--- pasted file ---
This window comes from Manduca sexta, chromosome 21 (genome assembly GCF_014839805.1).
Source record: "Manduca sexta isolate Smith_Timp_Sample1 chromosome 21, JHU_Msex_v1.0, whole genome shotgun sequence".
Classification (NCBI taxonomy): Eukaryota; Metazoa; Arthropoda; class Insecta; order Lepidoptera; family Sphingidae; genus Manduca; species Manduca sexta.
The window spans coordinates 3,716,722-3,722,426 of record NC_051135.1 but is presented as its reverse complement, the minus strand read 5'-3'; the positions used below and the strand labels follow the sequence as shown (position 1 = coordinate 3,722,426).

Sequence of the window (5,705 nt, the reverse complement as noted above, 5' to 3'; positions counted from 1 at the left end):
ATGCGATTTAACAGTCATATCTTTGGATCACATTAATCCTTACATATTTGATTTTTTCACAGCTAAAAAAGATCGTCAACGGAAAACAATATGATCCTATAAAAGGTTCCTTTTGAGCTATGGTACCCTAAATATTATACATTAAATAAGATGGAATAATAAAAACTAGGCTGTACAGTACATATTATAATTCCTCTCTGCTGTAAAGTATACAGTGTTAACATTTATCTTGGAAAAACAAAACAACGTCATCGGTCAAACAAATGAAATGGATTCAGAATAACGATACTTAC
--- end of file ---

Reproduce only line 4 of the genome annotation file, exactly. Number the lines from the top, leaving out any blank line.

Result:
The window spans coordinates 3,716,722-3,722,426 of record NC_051135.1 but is presented as its reverse complement, the minus strand read 5'-3'; the positions used below and the strand labels follow the sequence as shown (position 1 = coordinate 3,722,426).